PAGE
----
The fascination of the analogue 35 mm camera with its mechanical wheels and scales in an often silver-black metal bodies is unbroken. In Berlin, young people with analogue cameras around their necks are now an integral part of the street scene. Dealers in analogue photographic supplies are recording significantly higher sales of film than just a few years ago, and prices for a used Nikon, Leica or Hasselblad are rising again.
The fascination with analogue photography is particularly evident in the case of B&W films: The appearance of the analogue grain is unique, the film has much less shadow detail and, depending on the film chosen, already has its own aesthetic. These are all basic elements for later works of art, completely without digital filters. This special look and feel is often difficult to achieve digitally, even with Photoshop plug-ins.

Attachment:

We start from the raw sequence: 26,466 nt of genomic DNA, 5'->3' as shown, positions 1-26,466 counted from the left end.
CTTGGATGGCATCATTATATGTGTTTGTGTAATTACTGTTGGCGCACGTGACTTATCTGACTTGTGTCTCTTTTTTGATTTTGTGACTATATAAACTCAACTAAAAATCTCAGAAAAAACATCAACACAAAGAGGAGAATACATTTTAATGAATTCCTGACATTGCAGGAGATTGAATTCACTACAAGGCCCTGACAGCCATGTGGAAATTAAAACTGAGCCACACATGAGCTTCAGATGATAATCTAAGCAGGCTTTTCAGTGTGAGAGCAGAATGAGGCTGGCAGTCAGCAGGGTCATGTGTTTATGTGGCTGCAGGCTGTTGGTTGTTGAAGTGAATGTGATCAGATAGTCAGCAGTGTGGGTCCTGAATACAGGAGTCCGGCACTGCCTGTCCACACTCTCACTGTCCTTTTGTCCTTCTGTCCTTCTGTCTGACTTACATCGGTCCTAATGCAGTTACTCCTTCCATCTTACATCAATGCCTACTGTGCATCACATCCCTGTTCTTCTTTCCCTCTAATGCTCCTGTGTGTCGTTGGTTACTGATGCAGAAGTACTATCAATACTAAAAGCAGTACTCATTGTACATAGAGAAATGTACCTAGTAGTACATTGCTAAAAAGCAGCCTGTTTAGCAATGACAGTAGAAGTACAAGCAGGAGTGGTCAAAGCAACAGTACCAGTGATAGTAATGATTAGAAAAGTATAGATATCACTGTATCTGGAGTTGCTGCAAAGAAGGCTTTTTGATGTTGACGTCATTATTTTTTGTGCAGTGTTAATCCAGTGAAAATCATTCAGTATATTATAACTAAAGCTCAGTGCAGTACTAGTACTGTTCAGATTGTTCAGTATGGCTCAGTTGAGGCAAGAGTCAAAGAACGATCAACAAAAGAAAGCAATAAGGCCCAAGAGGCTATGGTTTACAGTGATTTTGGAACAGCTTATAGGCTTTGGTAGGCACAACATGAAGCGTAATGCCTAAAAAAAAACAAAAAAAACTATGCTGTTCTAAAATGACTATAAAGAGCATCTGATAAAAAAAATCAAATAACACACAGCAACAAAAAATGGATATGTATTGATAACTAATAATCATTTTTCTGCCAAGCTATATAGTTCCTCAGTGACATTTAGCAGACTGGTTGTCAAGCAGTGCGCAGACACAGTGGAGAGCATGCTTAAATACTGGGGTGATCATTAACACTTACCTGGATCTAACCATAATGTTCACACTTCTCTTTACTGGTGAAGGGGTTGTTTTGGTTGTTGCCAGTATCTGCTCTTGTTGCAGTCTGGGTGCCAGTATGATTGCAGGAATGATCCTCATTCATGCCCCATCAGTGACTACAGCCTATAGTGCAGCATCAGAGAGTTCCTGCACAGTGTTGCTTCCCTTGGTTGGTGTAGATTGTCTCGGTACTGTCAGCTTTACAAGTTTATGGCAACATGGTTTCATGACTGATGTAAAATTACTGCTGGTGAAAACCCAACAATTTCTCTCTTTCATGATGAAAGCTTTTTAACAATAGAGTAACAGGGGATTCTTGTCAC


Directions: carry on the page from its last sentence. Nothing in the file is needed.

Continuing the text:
If you like this kind of photography, you should use film. From the developed film, scans are made carefully and in sufficient resolution. If you wish, we can take over the post-production of the scans and then print your motifs on the finest baryta paper. We cannot recommend an analogue print (see our FAQ “Analogue vs. digital print”).
Technically it may be noted that in case of a highly overexposed film, details in the highlights of the picture can still be achieved. A highly overexposed digital image has only white there. In the shadows it is the other way round: Where a digital camera still offers information in the case of underexposure, there is often no sensitization on the film. And where nothing has been exposed, nothing can be conjured up in post-production; the positive remains black in the shadows.